Monday, May 9, 2016

The Abdication - Today in Italian History

It was on this day in 1946 that His Majesty Vittorio Emanuele III abdicated as King of Italy, passing the crown to his son, Umberto II, who was already acting on his behalf as 'lieutenant of the realm'. The general assumption has usually been that the King abdicated, three weeks before the referendum on the future of the Italian monarchy, to improve the chances of his son in the upcoming vote. As with most things involving King Vittorio Emanuele III, arguments continue on this subject and it has been the focus of criticism from elements on the left as well as the right. Some republicans opposed the abdication because they feared it would improve the position of King Umberto II in public opinion. Other republicans supported it as a 'too little, too late' gesture that would be seen as an act of manipulation. On the right, there were monarchists who opposed it because of the already too-leftist direction the country was taking while others supported it as the necessary result of a lost war. There were also those, and not a few, who thought it should have happened much sooner in order to save the monarchy by making a fresh start as soon as possible with a new monarch who had not been on the throne during the Fascist era and the painful invasion of Italian soil. Many have puzzled over what the King must have been thinking in abdicating when he did after waiting for as long as he did in spite of the clear pressure from anti-Fascist politicians as well as the Allied nations for him to do so. I could be wrong of course, but to me, the King's position seems clear.

For one thing, the King rightly felt that his own abdication was unjustified in so far as it implied his being responsible for the entire Fascist era, which was how the issue was usually framed. It was only after the Liberals failed to come together to put forward an alternative and only after numerous offers to other political figures had been rejected that the King had invited Mussolini to form a government; a government which was originally a coalition government in which the Fascists were a minority. The public, unpopular as it later became to say so, had been supportive of Mussolini for most of his tenure and it had, after all, been the King who had taken action to finally have the Duce removed from power and took the first steps to getting Italy out of the war. The King was also very much alarmed at how many dangerous elements, including communists fresh from Russia, were already being taken in to the Badoglio administration. He did not hold out much hope for his son being given a fair chance in light of all of this and that the ultimate result would be the end of the monarchy and a republic that would be ruinous for everyone but the communists. It is worth pointing out that events would ultimately prove the King entirely correct in all of these predictions.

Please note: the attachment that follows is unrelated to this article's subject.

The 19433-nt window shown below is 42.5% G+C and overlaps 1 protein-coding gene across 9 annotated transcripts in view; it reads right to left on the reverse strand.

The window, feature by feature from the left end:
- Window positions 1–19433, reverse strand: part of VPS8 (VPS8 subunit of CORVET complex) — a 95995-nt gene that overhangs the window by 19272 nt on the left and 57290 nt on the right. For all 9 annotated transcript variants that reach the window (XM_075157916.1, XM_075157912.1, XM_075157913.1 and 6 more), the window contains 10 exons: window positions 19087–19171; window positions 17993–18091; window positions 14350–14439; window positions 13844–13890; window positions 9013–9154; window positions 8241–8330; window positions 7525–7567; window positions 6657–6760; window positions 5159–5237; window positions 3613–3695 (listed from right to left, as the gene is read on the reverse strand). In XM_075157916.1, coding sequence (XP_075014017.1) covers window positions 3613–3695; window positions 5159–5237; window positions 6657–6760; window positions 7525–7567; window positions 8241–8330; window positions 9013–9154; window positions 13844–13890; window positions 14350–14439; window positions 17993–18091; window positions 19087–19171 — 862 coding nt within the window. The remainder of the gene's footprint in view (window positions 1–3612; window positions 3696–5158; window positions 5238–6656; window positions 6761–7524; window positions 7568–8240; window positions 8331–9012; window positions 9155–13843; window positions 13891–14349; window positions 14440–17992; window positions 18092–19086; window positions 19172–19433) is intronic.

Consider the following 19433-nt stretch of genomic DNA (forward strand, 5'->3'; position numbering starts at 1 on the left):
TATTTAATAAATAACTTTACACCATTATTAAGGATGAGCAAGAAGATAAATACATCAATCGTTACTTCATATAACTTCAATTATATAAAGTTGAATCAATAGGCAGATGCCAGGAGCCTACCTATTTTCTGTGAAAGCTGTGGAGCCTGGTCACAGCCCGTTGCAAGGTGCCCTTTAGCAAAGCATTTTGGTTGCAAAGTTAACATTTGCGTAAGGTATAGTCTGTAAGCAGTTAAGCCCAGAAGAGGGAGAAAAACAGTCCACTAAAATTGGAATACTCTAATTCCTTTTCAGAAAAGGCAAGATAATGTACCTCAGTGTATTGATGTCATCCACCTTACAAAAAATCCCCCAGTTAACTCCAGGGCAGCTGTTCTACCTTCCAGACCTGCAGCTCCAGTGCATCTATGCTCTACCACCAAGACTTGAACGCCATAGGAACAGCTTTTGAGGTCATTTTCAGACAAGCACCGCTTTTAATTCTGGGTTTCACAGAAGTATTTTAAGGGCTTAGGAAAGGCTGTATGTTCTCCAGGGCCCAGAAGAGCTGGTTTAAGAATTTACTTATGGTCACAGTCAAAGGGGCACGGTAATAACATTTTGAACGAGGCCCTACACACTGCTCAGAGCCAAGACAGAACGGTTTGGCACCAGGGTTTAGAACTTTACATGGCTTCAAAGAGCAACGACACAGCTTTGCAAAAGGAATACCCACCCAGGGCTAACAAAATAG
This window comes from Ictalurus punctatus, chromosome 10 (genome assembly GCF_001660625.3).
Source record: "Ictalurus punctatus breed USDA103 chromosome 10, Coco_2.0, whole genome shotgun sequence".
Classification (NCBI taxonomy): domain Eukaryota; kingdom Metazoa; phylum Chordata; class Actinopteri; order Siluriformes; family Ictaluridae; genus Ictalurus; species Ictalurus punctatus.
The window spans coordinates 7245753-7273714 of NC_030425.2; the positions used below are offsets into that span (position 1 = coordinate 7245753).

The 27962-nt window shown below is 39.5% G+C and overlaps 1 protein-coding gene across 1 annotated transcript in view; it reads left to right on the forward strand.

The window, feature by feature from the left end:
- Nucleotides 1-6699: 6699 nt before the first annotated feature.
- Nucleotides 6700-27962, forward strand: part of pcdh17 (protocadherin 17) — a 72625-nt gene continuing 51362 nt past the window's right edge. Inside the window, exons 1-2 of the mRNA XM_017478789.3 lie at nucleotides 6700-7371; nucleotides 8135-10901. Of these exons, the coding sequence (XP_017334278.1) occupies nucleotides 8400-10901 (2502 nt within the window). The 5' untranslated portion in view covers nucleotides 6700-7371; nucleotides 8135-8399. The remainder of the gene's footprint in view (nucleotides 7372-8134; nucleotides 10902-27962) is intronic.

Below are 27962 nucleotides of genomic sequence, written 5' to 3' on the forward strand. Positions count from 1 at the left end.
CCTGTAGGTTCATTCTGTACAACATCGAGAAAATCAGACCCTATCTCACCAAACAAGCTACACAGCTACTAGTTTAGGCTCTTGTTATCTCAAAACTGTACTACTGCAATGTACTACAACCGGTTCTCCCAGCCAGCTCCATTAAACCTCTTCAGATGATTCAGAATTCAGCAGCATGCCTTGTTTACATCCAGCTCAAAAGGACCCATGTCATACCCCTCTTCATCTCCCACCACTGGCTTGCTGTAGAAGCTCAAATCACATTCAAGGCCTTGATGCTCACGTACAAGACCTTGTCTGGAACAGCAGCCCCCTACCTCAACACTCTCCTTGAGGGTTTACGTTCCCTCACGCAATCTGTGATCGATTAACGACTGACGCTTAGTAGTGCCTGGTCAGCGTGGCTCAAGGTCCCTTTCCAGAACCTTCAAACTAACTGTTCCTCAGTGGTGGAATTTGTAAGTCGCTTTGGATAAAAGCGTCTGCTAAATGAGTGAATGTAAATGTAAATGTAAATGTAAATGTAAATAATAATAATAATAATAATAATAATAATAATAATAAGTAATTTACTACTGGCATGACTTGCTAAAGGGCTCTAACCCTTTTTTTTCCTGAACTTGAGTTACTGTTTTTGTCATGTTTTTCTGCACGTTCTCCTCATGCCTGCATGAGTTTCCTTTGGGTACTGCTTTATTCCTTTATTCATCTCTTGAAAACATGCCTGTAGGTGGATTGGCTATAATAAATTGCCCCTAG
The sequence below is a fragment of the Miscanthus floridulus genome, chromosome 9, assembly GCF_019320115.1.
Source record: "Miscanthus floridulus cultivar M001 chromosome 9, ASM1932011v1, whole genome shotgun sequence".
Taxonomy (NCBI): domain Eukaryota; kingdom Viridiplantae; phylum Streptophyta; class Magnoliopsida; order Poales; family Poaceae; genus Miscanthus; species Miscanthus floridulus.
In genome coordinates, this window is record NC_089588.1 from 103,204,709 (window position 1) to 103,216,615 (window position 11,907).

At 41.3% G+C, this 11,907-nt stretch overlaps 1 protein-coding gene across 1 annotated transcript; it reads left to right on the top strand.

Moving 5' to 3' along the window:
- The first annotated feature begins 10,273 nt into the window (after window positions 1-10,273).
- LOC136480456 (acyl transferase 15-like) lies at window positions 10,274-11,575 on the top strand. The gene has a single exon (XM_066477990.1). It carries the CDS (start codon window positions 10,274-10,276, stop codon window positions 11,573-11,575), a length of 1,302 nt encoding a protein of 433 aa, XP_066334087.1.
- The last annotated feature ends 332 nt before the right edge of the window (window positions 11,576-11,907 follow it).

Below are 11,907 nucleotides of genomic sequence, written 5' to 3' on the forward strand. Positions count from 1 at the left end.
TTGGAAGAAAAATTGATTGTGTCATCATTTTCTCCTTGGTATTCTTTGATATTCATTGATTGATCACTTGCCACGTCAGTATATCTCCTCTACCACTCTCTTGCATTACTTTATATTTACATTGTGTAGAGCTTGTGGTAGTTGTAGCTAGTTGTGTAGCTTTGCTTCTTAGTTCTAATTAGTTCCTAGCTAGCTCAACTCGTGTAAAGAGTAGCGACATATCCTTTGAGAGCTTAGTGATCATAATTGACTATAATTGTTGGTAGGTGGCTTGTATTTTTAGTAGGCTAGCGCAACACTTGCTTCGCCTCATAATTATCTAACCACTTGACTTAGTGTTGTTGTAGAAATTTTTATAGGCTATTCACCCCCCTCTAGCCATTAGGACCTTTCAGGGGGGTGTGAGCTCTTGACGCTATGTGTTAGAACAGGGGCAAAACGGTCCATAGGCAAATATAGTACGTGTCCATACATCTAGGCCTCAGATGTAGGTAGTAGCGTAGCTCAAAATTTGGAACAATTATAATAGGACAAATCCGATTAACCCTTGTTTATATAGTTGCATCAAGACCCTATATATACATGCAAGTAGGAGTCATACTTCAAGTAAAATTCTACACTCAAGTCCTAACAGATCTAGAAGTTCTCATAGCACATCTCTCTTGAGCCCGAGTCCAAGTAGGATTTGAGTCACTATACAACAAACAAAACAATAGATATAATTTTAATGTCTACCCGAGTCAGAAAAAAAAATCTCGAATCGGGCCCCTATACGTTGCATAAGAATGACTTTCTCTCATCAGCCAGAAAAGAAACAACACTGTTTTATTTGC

In the end, my own thoughts on this subject are rather complicated though undoubtedly sympathetic to the King. In my view, he should not have had to abdicate at all and yet such a thing was probably unavoidable and being unavoidable it would have been better to have come sooner rather than later. It was only the latest in what had become a series of 'no-win' situations for the King of Italy. His departure from Rome, for example, was a disaster but staying behind would have probably sealed his fate and led to disaster as well. Abdication was not unprecedented in such circumstances and he had already surrendered his thrones as Emperor of Ethiopia and King of Albania but the issue had been framed in the context of the Fascist dictatorship and as such it was unavoidable that abdication would be seen by many as an implicit acceptance of responsibility for that, which was completely wrong. Abdicating earlier would probably have made things better for King Umberto II but, would it really have changed the outcome of the referendum? Given that it was the enemies of the monarchy who were carrying out the referendum and counting the votes, it is hard to see how this could be. It was a rigged contest which is plainly evident to all but the willfully ignorant. As such, the abdication of the King was a sad event, a complicated event and probably represented a situation for which there simply were no "good options" left available.

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